JULY, 2020
By Carla Wessels

Have you heard of the Dirty Dozen?

No, not the 1960s war film.

The Dirty Dozen is a data collection methodology used by organisations and researchers to track litter and trash on our beaches.

Plastic is threatening our oceans.

Our oceans and marine life are being threatened by litter and plastic pollution. According to the UN’s African Renewal Magazine, 99% of all seabirds will have ingested plastic by 2050 if nothing is done to reverse the trend. [2]

Methodologies such as The Dirty Dozen aim to promote ocean clean-ups whilst collecting valuable data at the same time.

Who created the methodology and why?

Prof. Peter Ryan, from the UCT Marine Research Institute and The Beach Co-op, started monitoring beach litter in the 1980s [3] and found that the traditional data collection methods, whilst valuable, were too time-consuming and labour intensive for volunteers.

Aaniyah Omardien, founder of The Beach Co-op, wanted to create a way for beach clean-up volunteers to meaningfully contribute to data collection around beach litter. 

The Dirty Dozen methodology [4] was created to help determine whether clean-up initiatives and programmes were making an impact on the ocean pollution problem.

What items are included in ‘The Dirty Dozen’?

12 items were selected as the main culprits of beach litter across the world. These items are:

Cooldrink bottles

Water bottles

Cooldrink bottle lids

Plastic bags

Chip packets

Sweet wrappers

Plastic straws


Lollypop sticks

Cigarette lighters

Fishing lines

Glow sticks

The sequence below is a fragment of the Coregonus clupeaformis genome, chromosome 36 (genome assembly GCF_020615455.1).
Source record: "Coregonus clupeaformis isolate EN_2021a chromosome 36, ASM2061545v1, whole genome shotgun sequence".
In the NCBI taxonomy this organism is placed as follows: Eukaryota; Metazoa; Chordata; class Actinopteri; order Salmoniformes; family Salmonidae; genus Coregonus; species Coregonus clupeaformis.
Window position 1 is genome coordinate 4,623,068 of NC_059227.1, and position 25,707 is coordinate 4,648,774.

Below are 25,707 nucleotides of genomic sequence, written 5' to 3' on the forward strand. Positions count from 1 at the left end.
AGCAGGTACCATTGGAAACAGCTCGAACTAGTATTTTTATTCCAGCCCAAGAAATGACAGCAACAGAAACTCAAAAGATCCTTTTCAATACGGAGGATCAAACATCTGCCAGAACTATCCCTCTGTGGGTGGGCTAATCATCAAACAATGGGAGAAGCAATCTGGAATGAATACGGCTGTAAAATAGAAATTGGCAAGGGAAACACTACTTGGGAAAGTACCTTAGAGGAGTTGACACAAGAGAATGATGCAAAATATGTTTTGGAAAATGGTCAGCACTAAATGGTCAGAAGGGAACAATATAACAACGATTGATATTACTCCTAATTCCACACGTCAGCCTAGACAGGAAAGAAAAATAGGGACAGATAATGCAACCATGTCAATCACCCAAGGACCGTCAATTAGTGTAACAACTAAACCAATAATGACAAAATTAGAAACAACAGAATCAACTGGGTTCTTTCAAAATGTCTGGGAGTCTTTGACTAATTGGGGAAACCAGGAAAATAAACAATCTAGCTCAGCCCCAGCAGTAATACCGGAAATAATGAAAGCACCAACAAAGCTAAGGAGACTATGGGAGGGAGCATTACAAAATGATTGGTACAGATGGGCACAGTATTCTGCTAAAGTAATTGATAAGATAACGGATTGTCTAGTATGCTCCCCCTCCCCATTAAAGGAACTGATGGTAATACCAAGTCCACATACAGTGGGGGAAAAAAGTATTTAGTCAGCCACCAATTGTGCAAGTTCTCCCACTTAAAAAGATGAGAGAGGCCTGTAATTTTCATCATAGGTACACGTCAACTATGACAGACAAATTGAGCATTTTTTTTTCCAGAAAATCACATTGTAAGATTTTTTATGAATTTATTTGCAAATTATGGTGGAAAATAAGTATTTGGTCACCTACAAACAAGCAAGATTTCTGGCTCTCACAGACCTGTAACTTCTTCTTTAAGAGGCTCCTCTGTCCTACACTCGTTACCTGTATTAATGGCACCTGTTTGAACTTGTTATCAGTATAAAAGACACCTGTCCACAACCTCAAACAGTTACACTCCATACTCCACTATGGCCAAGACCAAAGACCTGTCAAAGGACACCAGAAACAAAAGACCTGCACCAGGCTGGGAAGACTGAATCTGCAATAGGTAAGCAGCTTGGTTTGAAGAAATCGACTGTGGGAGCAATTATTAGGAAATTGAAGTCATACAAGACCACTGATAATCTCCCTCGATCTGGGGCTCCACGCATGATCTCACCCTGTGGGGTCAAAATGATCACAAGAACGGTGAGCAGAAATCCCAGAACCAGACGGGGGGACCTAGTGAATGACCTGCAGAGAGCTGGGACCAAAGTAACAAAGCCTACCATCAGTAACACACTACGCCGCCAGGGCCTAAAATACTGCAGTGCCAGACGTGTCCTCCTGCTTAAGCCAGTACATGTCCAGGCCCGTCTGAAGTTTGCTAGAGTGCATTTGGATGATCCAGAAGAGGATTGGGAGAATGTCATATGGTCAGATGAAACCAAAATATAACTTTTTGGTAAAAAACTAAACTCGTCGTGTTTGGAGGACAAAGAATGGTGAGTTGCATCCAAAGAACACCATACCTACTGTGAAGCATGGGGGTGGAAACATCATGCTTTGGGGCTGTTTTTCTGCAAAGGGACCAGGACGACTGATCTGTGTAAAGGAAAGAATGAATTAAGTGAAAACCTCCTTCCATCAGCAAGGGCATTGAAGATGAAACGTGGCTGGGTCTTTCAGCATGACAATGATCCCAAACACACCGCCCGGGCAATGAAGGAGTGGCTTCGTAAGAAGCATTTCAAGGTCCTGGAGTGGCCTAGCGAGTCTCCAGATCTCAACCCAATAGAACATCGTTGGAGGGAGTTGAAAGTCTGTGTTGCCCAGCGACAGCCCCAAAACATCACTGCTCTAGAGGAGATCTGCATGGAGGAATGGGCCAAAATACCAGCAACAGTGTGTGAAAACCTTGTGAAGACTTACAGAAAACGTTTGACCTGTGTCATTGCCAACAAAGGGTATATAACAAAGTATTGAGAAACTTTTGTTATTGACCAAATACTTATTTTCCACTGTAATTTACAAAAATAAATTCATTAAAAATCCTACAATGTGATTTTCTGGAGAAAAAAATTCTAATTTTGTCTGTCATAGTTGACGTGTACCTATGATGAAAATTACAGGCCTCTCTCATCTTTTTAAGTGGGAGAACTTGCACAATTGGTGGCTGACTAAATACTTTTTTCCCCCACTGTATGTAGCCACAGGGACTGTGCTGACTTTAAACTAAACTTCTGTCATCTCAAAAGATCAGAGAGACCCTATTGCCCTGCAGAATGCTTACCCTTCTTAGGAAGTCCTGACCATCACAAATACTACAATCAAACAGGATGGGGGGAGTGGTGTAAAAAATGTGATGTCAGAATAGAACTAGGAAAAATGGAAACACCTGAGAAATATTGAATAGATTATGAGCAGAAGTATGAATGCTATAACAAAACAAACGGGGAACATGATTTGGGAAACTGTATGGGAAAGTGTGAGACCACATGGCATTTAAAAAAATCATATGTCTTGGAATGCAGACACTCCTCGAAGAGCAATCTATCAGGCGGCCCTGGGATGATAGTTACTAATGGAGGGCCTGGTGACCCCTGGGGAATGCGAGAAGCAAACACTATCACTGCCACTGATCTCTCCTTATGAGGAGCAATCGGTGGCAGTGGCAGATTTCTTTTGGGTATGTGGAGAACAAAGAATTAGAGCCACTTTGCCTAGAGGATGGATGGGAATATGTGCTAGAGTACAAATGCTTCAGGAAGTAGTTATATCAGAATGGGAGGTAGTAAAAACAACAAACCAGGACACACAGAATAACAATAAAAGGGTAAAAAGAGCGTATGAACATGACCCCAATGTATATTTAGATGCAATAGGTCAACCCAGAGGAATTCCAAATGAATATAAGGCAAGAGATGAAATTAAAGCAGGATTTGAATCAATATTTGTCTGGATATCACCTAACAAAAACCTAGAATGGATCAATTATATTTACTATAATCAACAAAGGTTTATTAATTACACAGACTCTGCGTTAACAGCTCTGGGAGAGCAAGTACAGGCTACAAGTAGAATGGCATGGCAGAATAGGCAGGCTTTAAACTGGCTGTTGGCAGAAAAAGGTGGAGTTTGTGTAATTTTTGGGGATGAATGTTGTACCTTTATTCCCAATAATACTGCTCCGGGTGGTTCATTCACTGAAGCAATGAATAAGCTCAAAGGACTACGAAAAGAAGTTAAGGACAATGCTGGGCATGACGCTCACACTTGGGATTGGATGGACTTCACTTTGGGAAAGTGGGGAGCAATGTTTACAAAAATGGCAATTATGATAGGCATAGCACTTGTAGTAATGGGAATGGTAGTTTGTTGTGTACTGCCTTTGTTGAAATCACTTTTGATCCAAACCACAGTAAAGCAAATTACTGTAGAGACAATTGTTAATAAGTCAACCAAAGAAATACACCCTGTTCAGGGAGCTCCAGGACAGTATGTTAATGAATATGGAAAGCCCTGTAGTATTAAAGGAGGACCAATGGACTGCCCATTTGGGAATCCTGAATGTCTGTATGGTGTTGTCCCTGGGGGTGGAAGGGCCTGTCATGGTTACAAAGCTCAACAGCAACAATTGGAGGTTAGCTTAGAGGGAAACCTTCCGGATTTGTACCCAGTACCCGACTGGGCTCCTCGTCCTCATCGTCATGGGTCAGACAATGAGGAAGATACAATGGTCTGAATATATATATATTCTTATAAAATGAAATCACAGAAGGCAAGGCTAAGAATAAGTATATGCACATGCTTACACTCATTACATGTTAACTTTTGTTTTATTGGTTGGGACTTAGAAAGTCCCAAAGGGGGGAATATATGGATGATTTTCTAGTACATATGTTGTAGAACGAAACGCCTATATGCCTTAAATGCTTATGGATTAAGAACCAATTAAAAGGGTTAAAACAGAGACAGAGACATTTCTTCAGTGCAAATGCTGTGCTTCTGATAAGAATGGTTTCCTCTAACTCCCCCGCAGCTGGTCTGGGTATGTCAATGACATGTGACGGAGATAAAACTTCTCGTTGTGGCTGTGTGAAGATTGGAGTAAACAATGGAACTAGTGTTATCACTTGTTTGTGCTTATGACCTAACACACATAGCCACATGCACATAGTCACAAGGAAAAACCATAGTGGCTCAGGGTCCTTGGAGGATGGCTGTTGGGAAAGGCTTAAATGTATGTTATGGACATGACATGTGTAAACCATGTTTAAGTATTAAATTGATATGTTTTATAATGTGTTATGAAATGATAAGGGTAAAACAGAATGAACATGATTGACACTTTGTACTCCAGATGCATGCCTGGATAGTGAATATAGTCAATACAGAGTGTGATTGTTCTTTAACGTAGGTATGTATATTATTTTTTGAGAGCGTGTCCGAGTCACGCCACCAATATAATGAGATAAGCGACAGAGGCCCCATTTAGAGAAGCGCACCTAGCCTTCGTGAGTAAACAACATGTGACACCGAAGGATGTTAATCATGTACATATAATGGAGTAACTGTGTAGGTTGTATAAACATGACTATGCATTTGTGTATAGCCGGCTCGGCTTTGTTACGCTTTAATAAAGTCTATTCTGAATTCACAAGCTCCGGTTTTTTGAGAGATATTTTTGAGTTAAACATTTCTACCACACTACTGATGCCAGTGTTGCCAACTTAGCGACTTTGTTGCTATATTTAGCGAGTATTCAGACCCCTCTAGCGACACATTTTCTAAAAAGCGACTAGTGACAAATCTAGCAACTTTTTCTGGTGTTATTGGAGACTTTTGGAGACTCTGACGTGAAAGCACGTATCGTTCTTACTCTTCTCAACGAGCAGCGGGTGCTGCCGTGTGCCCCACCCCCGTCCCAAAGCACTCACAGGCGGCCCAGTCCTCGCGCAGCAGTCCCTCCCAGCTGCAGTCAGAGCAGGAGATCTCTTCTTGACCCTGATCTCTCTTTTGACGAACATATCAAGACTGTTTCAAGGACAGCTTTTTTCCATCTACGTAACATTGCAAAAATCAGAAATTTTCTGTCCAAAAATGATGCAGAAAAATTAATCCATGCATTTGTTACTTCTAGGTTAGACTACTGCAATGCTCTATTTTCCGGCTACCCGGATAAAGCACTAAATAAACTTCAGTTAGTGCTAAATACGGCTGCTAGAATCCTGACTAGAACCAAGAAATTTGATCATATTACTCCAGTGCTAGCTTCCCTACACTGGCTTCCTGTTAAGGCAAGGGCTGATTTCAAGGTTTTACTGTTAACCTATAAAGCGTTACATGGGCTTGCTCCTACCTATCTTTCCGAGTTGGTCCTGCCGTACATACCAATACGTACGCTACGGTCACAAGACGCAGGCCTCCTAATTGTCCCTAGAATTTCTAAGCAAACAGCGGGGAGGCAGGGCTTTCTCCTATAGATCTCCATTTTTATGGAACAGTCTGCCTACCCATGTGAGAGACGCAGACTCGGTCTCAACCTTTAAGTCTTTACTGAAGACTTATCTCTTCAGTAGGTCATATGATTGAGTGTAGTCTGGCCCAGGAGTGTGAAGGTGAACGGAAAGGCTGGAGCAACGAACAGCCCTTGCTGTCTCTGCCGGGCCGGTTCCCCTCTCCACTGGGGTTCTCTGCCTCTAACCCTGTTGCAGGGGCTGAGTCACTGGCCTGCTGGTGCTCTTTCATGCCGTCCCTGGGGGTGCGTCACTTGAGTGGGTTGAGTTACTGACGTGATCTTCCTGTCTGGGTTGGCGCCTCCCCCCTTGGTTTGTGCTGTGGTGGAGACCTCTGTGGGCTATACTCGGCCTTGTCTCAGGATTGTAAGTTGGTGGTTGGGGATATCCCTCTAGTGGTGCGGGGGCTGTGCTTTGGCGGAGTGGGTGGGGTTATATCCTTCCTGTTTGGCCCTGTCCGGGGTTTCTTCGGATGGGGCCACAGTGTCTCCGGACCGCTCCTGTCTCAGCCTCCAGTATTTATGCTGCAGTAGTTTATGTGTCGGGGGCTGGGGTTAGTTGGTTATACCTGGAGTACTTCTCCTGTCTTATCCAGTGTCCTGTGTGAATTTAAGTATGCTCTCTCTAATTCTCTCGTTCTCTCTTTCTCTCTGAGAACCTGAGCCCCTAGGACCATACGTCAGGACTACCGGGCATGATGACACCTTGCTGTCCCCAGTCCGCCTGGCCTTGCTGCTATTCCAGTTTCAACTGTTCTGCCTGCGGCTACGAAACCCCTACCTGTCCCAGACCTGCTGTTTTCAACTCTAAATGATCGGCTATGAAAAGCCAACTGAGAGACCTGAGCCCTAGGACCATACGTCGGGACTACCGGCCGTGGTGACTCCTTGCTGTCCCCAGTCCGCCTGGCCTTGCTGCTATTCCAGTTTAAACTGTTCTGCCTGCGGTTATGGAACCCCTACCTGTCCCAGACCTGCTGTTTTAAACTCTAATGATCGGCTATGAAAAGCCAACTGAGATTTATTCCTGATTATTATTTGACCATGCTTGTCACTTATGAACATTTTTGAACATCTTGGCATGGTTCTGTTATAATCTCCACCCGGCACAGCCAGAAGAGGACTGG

How does it work?

  1. Download the Marine Debris Tracker App on IOS or Android.
  2. Select “Tracking” and choose “The Beach Co-op”.
  3. Log your Dirty Dozen items as you clean up the beach.
  4. Add a description of the cleanup (pointers are given)
  5. Press submit!

Remember you can also collect litter and items that are not included in The Dirty Dozen, however, only data about The Dirty Dozen should be recorded.

For more information on this process, and how to get involved, contact The Beach Co-op on [email protected].


This July, Greenpop has partnered with CAN DO! to explore the environmental impact of aluminium cans, and whether cans are a more sustainable alternative to plastic.

Are cans more sustainable than plastic? Should you #CHOOSECANS?



[1] The Beach Co-op: The Dirty Dozen

[2] UN-African Renewal: Plastics pose biggest threat to oceans

[3] The Beach Co-op: Lessons from the Dirty Dozen

[4] Youtube – The Beach Co-op: The Dirty Dozen Methodology explained

[5] The Beach Co-op: The Dirty Dozen Clean-ups

[6] The Beach Co-op: The Dirty Dozen Information Pack

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